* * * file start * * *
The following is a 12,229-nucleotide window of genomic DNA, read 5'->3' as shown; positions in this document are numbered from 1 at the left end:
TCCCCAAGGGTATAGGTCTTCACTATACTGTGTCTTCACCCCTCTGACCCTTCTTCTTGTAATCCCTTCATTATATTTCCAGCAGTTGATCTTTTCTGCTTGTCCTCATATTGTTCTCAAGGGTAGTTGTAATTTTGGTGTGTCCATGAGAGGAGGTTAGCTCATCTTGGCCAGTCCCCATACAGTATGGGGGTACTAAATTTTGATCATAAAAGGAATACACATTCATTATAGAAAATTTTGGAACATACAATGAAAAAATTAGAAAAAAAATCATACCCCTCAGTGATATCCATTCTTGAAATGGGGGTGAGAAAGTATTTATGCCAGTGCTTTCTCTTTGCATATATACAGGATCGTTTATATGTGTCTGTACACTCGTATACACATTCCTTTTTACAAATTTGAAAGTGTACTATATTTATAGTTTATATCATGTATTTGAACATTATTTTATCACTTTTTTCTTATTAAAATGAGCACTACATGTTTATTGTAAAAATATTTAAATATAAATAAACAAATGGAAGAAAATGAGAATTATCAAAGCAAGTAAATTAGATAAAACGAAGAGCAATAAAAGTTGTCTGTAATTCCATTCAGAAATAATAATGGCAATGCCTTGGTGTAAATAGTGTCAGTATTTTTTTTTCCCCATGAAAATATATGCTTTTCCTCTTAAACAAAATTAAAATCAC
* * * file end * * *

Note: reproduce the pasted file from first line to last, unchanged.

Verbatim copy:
The following is a 12,229-nucleotide window of genomic DNA, read 5'->3' as shown; positions in this document are numbered from 1 at the left end:
TCCCCAAGGGTATAGGTCTTCACTATACTGTGTCTTCACCCCTCTGACCCTTCTTCTTGTAATCCCTTCATTATATTTCCAGCAGTTGATCTTTTCTGCTTGTCCTCATATTGTTCTCAAGGGTAGTTGTAATTTTGGTGTGTCCATGAGAGGAGGTTAGCTCATCTTGGCCAGTCCCCATACAGTATGGGGGTACTAAATTTTGATCATAAAAGGAATACACATTCATTATAGAAAATTTTGGAACATACAATGAAAAAATTAGAAAAAAAATCATACCCCTCAGTGATATCCATTCTTGAAATGGGGGTGAGAAAGTATTTATGCCAGTGCTTTCTCTTTGCATATATACAGGATCGTTTATATGTGTCTGTACACTCGTATACACATTCCTTTTTACAAATTTGAAAGTGTACTATATTTATAGTTTATATCATGTATTTGAACATTATTTTATCACTTTTTTCTTATTAAAATGAGCACTACATGTTTATTGTAAAAATATTTAAATATAAATAAACAAATGGAAGAAAATGAGAATTATCAAAGCAAGTAAATTAGATAAAACGAAGAGCAATAAAAGTTGTCTGTAATTCCATTCAGAAATAATAATGGCAATGCCTTGGTGTAAATAGTGTCAGTATTTTTTTTTCCCCATGAAAATATATGCTTTTCCTCTTAAACAAAATTAAAATCAC